Essentially, we are still the same people as those in the period of the Reformation-and how should it be otherwise? But we no longer allow ourselves certain means to gain victory for our opinion: this distinguishes us from that age and proves that we belong to a higher culture. These days, if a man still attacks and crushes opinions with suspicions and outbursts of rage, in the manner of men during the Reformation, he clearly betrays that he would have burnt his opponents, had he lived in other times, and that he would have taken recourse to all the means of the Inquisition, had he lived as an opponent of the Reformation. In its time, the Inquisition was reasonable, for it meant nothing other than the general martial law which had to be proclaimed over the whole domain of the church, and which, like every state of martial law, justified the use of the extremest means, namely under the assumption (which we no longer share with those people) that one possessed truth in the church and had to preserve it at any cost, with any sacrifice, for the salvation of mankind. But now we will no longer concede so easily that anyone has the truth; the rigorous methods of inquiry have spread sufficient distrust and caution, so that we experience every man who represents opinions violently in word and deed as any enemy of our present culture, or at least as a backward person. And in fact, the fervor about having the truth counts very little today in relation to that other fervor, more gentle and silent, to be sure, for seeking the truth, a search that does not tire of learning afresh and testing anew.
|Friedrich Nietzsche||Human, All Too Human: Section Nine: Man Alone with Himself - Aphorism #633||600||6 years, 1 month ago|| |
Incidentally, the methodical search for truth itself results from those times when convictions were feuding among themselves. If the individual had not cared about his "truth," that is, about his being right in the end, no method of inquiry would exist at all; but, given the eternal struggle of various individuals' claims to absolute truth, man proceeded step by step, in order to find irrefutable principles by which the justice of the claims could be tested and the argument settled. At first decisions were made according to authorities, later the ways and means with which the ostensible truth had been found were mutually criticized; in between, there was a period when the consequences of the opposing tenet were drawn and perhaps experienced as harmful and saddening; this was to result in everyone's judging that the opponent's conviction contained an error. Finally, the thinkers' personal struggle sharpened their methods so much that truths could really be discovered, and the aberrations of earlier methods were exposed to everyone's eye.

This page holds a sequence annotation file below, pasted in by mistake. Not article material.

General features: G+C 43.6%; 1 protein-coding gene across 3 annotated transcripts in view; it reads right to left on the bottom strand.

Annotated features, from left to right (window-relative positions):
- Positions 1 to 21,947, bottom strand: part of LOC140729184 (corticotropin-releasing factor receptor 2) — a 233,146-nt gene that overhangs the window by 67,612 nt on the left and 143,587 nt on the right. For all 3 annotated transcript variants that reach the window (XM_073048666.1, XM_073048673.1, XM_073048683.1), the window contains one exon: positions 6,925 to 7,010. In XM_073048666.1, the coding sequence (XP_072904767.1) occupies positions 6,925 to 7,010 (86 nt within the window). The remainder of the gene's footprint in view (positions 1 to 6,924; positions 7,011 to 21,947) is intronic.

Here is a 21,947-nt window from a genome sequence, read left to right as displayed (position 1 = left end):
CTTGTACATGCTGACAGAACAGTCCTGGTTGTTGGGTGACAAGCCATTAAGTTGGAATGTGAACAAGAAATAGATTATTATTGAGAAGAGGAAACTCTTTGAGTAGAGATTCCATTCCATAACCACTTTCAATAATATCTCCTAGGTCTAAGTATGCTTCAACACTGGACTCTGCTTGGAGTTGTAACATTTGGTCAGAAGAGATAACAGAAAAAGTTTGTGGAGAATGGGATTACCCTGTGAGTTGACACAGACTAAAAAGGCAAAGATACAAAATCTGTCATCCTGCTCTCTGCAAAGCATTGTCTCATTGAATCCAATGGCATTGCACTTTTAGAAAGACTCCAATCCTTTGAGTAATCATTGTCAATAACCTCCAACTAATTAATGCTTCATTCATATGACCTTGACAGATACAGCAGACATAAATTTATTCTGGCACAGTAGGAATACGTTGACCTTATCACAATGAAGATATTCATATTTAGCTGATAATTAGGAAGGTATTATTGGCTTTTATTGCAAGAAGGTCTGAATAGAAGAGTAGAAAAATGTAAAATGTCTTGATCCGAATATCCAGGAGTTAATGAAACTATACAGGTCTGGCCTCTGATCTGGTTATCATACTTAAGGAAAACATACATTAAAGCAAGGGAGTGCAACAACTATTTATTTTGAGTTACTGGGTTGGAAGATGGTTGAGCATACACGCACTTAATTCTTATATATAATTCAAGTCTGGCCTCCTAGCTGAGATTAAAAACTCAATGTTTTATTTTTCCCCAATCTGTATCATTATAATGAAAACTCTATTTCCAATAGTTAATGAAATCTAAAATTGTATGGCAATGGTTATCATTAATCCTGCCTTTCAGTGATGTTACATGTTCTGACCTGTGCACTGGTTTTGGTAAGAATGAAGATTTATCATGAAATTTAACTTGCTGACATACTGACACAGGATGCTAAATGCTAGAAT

|Friedrich Nietzsche||Human, All Too Human: Section Nine: Man Alone with Himself - Aphorism #634||594||6 years, 1 month ago|| |
All in all, scientific methods are at least as important as any other result of inquiry; for the scientific spirit is based on the insight into methods, and were those methods to be lost, all the results of science could not prevent a renewed triumph of superstition and nonsense. Clever people may learn the results of science as much as they like, one still sees from their conversation, especially from their hypotheses in conversation, that they lack the scientific spirit. They do not have that instinctive mistrust of the wrong ways of thinking, a mistrust which, as a consequence of long practice, has put its roots deep into the soul of every scientific man. For them it is enough to find any one hypothesis about a matter; then they get fired up about it and think that puts an end to it. For them, to have an opinion means to get fanatical about it and cherish it in their hearts henceforth as a conviction. If a matter is unexplained, they become excited at the first notion resembling an explanation that enters their brain; this always has the worst consequences, especially in the realm of politics.